4 Soda fountain treat that contains neither of the ingredients in its name : EGG CREAM

Egg cream is a beverage, and one that I only know from crosswords. It is remarkable, I think, in that it contains neither egg nor cream! The drink supposedly dates back to the late 1800s and was invented in Brooklyn. It is a fountain drink, made up from chocolate syrup, milk and seltzer (soda).

5 Title Bond villain : DR NO

“Dr. No” may have been the first film in the wildly successful James Bond franchise, but it was the sixth novel in the series of books penned by Ian Fleming. Fleming was inspired to write the story after reading the Fu Manchu tales by Sax Rohmer. If you’ve read the Rohmer books or seen the films, you’ll recognize the similarities between the characters Dr. Julius No and Fu Manchu. By the way, the author Ian Fleming tells us that Julius No attended medical school in Milwaukee.

6 Actor Malcolm-___ Warner : JAMAL

Malcolm-Jamal Warner was the child actor who played Theo Huxtable on “The Cosby Show”. You can see the grown-up Warner today, playing Dr. Alex Reed on the BET sitcom “Reed Between the Lines”.

8 Flying saucer crew, for short : ETS

Disc-shaped flying objects have been reported in the sky since the Middle Ages. In the modern era, the event that launched the term “flying saucer” was a UFO sighting in 1947, which was covered widely in the media. Kenneth Arnold reported seeing nine unidentified flying objects in formation near Mount Rainier in Washington. In describing the objects, he repeatedly used the words “saucer”, “disc” and “pie-plate”. Newspapers latched onto the terminology, and we’ve been seeing flying “saucers” ever since.

11 Hay-collecting machine : BALER

Hay is dried grass that is stored for use as animal fodder. Straw consists of the dried stalks of cereal plants, the residue left after the grain and chaff have been removed. Straw can also be used as animal fodder, as well as fuel, bedding and thatch.

12 Congratulatory-sounding letter in the NATO alphabet : BRAVO

The NATO phonetic alphabet is also called the International Civil Aviation Organization (ICAO) phonetic alphabet. Alfa, Bravo, Charlie … X-ray, Yankee, Zulu.

13 Country across a strait from Djibouti : YEMEN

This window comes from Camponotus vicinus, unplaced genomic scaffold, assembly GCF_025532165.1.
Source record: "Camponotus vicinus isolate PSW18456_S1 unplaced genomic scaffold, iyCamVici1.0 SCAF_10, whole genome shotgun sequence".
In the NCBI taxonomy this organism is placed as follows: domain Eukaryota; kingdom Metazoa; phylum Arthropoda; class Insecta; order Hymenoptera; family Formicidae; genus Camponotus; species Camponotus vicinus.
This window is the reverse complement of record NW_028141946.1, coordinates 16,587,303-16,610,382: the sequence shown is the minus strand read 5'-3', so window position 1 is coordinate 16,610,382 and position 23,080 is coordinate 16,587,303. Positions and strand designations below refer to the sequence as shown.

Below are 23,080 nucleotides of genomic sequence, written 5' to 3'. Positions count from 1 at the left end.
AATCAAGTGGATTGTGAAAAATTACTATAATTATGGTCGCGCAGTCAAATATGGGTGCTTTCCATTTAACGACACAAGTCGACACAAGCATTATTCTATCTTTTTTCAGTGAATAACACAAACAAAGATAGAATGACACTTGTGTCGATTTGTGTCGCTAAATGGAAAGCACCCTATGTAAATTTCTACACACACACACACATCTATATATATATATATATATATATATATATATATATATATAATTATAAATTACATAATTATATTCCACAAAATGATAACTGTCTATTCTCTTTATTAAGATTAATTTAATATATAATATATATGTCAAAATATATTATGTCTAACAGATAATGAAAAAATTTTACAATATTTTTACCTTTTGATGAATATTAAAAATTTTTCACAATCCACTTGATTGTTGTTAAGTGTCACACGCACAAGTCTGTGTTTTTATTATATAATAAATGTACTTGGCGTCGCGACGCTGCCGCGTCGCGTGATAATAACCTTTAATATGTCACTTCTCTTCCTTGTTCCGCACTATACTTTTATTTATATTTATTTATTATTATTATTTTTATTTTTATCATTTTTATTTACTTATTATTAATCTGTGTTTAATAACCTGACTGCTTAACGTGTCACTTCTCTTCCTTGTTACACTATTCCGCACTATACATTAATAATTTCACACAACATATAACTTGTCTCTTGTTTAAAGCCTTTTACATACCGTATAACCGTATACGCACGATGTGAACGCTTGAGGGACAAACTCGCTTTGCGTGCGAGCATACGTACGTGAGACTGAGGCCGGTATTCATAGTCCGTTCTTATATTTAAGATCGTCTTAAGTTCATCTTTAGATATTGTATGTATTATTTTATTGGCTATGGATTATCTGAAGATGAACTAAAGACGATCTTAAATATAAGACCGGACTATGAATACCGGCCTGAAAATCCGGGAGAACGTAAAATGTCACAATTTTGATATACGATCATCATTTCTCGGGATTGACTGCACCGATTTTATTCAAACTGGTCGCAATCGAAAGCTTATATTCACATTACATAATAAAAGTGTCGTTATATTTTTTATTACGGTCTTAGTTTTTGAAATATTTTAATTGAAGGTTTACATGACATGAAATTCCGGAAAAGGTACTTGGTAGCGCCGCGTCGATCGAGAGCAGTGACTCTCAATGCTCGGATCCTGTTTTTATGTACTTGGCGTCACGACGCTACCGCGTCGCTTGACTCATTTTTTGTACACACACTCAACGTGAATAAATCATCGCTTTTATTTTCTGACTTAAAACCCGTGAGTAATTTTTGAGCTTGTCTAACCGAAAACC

Djibouti is a country in the Horn of Africa that is located to the northwest of Somalia, with coasts on the Red Sea and the Gulf of Aden. Once known as French Somaliland, the country gained independence from France in 1977. The newly independent nation adopted the same name as Djibouti, the capital city.

18 Fraternal order : ELKS

The Benevolent and Protective Order of Elks (BPOE) was founded in 1868, and is a social club that has about a million members today. It started out as a group of men getting together in a “club” in order to get around the legal opening hours of taverns in New York City. The club took on a new role as it started to look out for poor families of members who passed away. The club now accepts African Americans as members (since the seventies) and women (since the nineties), but atheists still aren’t welcome. The list of US presidents that have been members of the BPOE includes Presidents Eisenhower, Harding, Franklin D. Roosevelt, Truman, Kennedy and Ford.

21 Culottes or corduroys : PANTS

In women’s fashion, the word “culottes” is used for a garment that hangs like a skirt but is actually pants. The term was imported from French, in which language culottes were originally split skirts used for horse riding.

There’s a myth that the name of the textile known as “corduroy” comes from the French “corde du roi” (the cord of the king). It’s more likely that “corduroy” comes from a melding of “cord” and “duroy” (a coarse fabric that used to be made in England).

24 French setting for many van Goghs : ARLES